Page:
Inside this issue
The connective tissue of the rivers
Doug is a lifelong writer and relatively recently started exploring creative, expressive photography. He explores photography obsessively—his wife will have you believe—all over the Pioneer Valley of Western Massachusetts as well as the rest of New England and where ever he may find himself. Much like his writing, Doug’s photography strives to be an expression that amounts to more than what can be found simply within the four corners of the finished product. After a yearlong hiatus in his career as an attorney working for large corporations, Doug recently returned to his practice, now representing victims of domestic violence for a non-profit law centre.
How a global pandemic influenced my relationships with the outdoors, my region, my photography and myself during a yearlong forced sabbatical.
When I was very young, I found myself, along with my brothers, traipsing on the banks of anonymous brooks and creeks that fed nearby rivers, first the Hudson, later, after we moved, the Merrimack. These brooks and creeks were part of bottomlands—those river flanking, low-lying areas prone to flooding that lay like limbs akimbo alongside riverbeds. Bottomlands form the connective tissue, shuttling a watershed’s hilltop rains and spring snow melts back to the regathered run of a river. In these bottomlands, our summer play was raucous with our dares and shouts bouncing like the sun shining off the water. We explored shamelessly, trilling for whatever lurked in the water or the reeds or among the low hanging branches of leaning, mud-banked trees. There, frogs and peepers sang the summer into night and moonlight skittered on icy rivulets under winter’s bare branches. And when we moved again, to an urban area where no river ran, I still would find myself ankle deep in concreted streams, scattered with beer cans, tires and the occasional shopping cart, catching crayfish that darted about my bare feet, only to then let them slip from my fingers and swim on. Bottomlands, I discovered, were places where reverie among the thickets and culverts could overtake any need for solace and dank solitude hung hazy and inviting.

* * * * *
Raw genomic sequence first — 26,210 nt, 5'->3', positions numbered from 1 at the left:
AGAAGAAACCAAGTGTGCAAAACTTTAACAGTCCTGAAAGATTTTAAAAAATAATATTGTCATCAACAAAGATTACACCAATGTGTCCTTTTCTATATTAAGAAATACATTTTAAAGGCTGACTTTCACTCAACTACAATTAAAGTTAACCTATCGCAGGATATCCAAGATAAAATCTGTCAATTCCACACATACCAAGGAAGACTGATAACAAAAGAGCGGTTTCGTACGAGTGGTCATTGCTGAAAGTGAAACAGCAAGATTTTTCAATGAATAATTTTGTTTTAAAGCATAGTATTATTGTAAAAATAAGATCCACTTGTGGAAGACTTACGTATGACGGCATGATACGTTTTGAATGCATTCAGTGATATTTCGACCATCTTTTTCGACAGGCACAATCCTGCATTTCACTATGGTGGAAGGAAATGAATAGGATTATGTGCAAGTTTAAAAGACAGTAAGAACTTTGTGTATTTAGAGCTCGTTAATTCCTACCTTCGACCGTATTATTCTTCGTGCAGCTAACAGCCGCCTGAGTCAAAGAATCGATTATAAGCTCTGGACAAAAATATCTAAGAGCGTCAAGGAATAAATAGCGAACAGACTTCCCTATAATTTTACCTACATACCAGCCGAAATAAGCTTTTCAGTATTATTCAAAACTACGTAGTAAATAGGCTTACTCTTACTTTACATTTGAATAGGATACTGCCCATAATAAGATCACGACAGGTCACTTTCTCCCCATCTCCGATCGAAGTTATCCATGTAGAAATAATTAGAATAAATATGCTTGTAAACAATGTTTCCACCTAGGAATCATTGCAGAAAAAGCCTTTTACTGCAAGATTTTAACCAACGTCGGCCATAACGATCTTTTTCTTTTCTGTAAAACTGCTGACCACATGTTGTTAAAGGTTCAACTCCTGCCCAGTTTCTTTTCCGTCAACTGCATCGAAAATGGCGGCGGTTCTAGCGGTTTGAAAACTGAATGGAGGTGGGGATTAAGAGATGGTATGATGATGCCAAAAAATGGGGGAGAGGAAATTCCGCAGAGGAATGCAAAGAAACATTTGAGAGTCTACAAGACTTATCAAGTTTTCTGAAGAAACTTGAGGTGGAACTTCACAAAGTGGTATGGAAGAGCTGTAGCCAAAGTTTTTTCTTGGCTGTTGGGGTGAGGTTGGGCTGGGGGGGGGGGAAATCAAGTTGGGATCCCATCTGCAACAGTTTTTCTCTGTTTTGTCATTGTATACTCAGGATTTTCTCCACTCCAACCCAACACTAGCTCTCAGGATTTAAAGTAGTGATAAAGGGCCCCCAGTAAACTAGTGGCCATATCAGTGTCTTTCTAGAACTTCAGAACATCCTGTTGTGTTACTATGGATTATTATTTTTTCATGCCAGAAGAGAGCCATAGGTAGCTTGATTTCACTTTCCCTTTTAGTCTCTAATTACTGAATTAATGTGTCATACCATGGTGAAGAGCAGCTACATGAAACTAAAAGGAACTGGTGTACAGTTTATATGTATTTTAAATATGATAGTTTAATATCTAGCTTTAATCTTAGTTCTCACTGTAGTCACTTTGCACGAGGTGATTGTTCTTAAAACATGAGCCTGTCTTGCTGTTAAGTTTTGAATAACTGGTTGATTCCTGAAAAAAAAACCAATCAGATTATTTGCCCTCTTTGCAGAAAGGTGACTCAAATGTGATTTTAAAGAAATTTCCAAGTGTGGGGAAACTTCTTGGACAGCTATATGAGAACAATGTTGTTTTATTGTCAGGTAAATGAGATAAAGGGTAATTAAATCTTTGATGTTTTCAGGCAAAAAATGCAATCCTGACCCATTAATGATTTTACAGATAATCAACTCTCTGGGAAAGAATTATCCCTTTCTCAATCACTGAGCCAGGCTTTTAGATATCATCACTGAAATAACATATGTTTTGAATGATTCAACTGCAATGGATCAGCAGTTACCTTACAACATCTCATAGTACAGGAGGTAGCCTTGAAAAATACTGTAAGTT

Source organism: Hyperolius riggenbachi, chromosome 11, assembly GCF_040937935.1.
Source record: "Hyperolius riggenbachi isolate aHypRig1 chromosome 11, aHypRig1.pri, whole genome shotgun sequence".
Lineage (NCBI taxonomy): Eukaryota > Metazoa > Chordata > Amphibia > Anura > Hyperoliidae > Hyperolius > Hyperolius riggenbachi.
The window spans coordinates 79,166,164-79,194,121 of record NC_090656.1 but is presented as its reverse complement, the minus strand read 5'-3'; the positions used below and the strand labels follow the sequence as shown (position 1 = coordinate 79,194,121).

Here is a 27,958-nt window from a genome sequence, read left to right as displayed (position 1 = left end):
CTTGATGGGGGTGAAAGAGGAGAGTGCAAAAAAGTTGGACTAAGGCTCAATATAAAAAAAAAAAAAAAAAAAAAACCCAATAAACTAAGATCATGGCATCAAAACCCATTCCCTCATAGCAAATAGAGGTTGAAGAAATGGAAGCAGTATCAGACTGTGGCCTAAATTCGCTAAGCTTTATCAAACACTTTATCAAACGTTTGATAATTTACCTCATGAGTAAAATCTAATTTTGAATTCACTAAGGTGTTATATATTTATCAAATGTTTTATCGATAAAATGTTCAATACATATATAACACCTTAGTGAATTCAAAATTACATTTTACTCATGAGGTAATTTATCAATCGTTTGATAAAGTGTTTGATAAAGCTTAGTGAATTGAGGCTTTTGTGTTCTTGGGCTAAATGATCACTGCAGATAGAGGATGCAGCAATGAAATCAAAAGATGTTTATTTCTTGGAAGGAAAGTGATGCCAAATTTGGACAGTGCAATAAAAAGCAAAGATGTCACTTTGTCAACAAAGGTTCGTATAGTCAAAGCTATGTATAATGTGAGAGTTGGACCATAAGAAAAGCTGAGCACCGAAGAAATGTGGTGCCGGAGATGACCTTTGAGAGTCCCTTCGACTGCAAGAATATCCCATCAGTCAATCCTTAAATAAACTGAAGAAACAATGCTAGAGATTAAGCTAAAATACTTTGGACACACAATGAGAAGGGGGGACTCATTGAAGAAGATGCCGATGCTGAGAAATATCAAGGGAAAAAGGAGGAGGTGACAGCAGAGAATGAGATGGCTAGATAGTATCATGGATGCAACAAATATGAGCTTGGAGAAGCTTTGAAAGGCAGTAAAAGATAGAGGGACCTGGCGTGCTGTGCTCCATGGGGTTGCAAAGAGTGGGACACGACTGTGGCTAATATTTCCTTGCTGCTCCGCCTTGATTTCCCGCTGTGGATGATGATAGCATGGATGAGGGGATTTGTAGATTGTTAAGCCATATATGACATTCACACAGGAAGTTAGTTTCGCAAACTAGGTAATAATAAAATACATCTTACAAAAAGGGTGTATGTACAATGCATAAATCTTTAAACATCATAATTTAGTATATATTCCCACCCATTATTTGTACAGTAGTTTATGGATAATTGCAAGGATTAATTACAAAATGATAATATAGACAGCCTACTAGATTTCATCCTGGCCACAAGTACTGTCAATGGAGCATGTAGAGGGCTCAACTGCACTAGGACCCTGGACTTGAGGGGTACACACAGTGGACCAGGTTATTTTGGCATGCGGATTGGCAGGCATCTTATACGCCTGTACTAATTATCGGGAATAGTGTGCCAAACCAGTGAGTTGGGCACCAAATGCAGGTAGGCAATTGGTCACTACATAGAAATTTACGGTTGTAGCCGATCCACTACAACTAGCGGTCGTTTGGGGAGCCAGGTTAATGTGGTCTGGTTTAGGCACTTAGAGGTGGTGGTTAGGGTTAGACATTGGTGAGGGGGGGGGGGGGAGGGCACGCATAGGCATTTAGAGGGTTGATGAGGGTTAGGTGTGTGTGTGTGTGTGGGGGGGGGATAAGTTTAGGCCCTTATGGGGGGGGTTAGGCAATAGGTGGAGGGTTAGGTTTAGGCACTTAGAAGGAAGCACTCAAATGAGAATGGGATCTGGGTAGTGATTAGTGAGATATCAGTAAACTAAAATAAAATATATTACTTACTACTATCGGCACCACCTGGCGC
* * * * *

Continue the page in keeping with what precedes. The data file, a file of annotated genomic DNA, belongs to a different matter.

It comes as no wonder that now, decades later, I find myself living literally on the banks of the Connecticut River in Western Massachusetts’ Pioneer Valley and making its watershed not only my patch but my playground. These days, I can often be found ankle deep in unremarkable brooks and creeks, framing the bounce of light that darts and swims on, slipping from the fingers of my lens.